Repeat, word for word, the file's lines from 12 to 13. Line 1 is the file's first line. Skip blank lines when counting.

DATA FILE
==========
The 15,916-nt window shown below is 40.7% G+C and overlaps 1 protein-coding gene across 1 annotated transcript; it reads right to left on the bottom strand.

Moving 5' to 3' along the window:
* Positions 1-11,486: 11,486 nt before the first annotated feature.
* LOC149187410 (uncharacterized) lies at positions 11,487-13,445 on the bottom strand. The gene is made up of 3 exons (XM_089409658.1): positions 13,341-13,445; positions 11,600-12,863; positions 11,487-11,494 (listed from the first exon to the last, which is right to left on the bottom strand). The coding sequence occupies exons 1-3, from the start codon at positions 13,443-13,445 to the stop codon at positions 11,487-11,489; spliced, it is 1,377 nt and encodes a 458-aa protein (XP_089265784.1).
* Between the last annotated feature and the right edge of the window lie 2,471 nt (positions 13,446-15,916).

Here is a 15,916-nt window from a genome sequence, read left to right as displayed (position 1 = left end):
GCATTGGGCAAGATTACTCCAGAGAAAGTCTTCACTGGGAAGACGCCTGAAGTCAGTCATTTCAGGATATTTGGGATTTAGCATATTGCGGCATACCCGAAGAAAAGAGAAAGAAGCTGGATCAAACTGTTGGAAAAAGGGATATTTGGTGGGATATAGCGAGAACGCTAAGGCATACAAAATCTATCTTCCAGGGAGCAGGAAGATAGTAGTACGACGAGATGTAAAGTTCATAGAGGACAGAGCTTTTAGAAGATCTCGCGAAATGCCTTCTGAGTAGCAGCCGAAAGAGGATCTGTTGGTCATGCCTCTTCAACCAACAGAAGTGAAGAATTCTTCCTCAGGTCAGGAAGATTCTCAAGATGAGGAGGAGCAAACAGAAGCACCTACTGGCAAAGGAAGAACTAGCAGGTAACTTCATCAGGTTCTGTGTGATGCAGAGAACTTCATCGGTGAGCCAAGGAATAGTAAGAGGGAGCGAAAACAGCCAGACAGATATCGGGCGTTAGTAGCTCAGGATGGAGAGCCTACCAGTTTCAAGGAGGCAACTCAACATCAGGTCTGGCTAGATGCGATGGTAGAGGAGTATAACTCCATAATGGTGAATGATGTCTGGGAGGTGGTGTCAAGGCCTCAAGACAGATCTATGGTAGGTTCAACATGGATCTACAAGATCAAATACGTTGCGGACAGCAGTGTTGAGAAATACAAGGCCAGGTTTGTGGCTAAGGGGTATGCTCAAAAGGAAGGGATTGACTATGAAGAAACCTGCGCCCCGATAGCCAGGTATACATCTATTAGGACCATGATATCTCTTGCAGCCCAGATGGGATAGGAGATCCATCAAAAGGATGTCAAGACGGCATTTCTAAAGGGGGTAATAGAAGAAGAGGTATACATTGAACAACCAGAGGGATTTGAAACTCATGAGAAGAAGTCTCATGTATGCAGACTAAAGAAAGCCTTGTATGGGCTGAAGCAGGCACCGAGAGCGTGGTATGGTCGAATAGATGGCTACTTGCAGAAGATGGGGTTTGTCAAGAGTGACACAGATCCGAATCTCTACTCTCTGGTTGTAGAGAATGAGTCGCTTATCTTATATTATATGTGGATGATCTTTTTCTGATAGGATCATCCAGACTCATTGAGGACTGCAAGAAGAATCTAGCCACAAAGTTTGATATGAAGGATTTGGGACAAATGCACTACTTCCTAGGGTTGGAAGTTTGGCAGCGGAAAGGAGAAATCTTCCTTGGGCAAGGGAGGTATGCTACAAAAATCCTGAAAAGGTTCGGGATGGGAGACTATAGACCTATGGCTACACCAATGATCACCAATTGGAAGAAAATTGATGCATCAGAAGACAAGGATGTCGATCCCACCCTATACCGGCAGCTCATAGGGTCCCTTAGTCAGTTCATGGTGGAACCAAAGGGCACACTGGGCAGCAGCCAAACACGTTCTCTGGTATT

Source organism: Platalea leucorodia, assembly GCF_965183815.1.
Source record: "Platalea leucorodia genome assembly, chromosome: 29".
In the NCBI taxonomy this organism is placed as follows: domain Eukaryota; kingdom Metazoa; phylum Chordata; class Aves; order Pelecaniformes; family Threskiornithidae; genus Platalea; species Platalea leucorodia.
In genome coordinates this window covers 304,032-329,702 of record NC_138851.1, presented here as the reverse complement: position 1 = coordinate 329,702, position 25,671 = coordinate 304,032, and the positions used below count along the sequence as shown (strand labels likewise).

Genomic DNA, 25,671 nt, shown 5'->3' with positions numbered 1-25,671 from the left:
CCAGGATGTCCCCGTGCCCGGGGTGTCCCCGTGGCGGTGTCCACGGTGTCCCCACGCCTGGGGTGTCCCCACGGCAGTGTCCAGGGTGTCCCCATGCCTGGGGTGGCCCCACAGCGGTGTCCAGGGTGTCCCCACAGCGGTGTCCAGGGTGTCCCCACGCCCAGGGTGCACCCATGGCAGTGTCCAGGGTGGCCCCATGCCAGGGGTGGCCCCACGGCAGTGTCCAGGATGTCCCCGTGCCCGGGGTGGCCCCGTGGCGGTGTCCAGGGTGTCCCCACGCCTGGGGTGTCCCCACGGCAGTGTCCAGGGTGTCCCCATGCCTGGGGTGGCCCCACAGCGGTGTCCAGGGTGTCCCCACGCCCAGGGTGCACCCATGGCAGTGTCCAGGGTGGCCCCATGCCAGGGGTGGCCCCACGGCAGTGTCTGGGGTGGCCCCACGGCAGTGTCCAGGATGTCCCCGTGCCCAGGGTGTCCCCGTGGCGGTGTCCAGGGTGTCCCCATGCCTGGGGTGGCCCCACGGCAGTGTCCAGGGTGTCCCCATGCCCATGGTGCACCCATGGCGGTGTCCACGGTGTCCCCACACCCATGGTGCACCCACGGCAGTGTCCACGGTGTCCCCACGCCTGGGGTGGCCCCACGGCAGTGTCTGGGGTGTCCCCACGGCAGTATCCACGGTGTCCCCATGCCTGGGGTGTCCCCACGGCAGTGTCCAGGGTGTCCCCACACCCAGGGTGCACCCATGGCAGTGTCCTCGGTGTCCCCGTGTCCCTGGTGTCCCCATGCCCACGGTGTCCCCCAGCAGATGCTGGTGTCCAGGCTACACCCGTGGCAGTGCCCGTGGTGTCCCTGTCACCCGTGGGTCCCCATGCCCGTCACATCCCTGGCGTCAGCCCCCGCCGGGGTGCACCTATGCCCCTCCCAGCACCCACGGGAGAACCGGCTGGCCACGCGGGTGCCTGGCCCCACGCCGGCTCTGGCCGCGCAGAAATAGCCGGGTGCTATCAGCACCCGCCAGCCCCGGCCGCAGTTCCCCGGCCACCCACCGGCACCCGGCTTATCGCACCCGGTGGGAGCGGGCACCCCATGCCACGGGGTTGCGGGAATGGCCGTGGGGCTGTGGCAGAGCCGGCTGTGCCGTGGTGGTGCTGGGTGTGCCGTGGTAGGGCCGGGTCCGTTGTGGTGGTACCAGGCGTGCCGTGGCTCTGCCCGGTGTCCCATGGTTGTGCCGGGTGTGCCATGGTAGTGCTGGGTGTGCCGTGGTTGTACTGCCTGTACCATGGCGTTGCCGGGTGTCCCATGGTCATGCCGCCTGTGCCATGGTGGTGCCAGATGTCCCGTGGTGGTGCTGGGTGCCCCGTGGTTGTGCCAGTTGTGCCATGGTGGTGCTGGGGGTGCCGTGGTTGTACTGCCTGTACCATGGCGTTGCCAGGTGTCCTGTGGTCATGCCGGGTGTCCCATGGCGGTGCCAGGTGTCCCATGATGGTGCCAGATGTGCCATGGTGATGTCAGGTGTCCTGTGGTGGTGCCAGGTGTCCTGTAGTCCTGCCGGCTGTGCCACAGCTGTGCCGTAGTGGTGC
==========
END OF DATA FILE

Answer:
Genomic DNA, 25,671 nt, shown 5'->3' with positions numbered 1-25,671 from the left:
CCAGGATGTCCCCGTGCCCGGGGTGTCCCCGTGGCGGTGTCCACGGTGTCCCCACGCCTGGGGTGTCCCCACGGCAGTGTCCAGGGTGTCCCCATGCCTGGGGTGGCCCCACAGCGGTGTCCAGGGTGTCCCCACAGCGGTGTCCAGGGTGTCCCCACGCCCAGGGTGCACCCATGGCAGTGTCCAGGGTGGCCCCATGCCAGGGGTGGCCCCACGGCAGTGTCCAGGATGTCCCCGTGCCCGGGGTGGCCCCGTGGCGGTGTCCAGGGTGTCCCCACGCCTGGGGTGTCCCCACGGCAGTGTCCAGGGTGTCCCCATGCCTGGGGTGGCCCCACAGCGGTGTCCAGGGTGTCCCCACGCCCAGGGTGCACCCATGGCAGTGTCCAGGGTGGCCCCATGCCAGGGGTGGCCCCACGGCAGTGTCTGGGGTGGCCCCACGGCAGTGTCCAGGATGTCCCCGTGCCCAGGGTGTCCCCGTGGCGGTGTCCAGGGTGTCCCCATGCCTGGGGTGGCCCCACGGCAGTGTCCAGGGTGTCCCCATGCCCATGGTGCACCCATGGCGGTGTCCACGGTGTCCCCACACCCATGGTGCACCCACGGCAGTGTCCACGGTGTCCCCACGCCTGGGGTGGCCCCACGGCAGTGTCTGGGGTGTCCCCACGGCAGTATCCACGGTGTCCCCATGCCTGGGGTGTCCCCACGGCAGTGTCCAGGGTGTCCCCACACCCAGGGTGCACCCATGGCAGTGTCCTCGGTGTCCCCGTGTCCCTGGTGTCCCCATGCCCACGGTGTCCCCCAGCAGATGCTGGTGTCCAGGCTACACCCGTGGCAGTGCCCGTGGTGTCCCTGTCACCCGTGGGTCCCCATGCCCGTCACATCCCTGGCGTCAGCCCCCGCCGGGGTGCACCTATGCCCCTCCCAGCACCCACGGGAGAACCGGCTGGCCACGCGGGTGCCTGGCCCCACGCCGGCTCTGGCCGCGCAGAAATAGCCGGGTGCTATCAGCACCCGCCAGCCCCGGCCGCAGTTCCCCGGCCACCCACCGGCACCCGGCTTATCGCACCCGGTGGGAGCGGGCACCCCATGCCACGGGGTTGCGGGAATGGCCGTGGGGCTGTGGCAGAGCCGGCTGTGCCGTGGTGGTGCTGGGTGTGCCGTGGTAGGGCCGGGTCCGTTGTGGTGGTACCAGGCGTGCCGTGGCTCTGCCCGGTGTCCCATGGTTGTGCCGGGTGTGCCATGGTAGTGCTGGGTGTGCCGTGGTTGTACTGCCTGTACCATGGCGTTGCCGGGTGTCCCATGGTCATGCCGCCTGTGCCATGGTGGTGCCAGATGTCCCGTGGTGGTGCTGGGTGCCCCGTGGTTGTGCCAGTTGTGCCATGGTGGTGCTGGGGGTGCCGTGGTTGTACTGCCTGTACCATGGCGTTGCCAGGTGTCCTGTGGTCATGCCGGGTGTCCCATGGCGGTGCCAGGTGTCCCATGATGGTGCCAGATGTGCCATGGTGATGTCAGGTGTCCTGTGGTGGTGCCAGGTGTCCTGTAGTCCTGCCGGCTGTGCCACAGCTGTGCCGTAGTGGTGC